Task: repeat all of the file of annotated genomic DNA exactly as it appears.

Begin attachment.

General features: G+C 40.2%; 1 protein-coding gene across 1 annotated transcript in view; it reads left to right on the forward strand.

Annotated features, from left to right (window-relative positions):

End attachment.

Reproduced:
General features: G+C 40.2%; 1 protein-coding gene across 1 annotated transcript in view; it reads left to right on the forward strand.

Annotated features, from left to right (window-relative positions):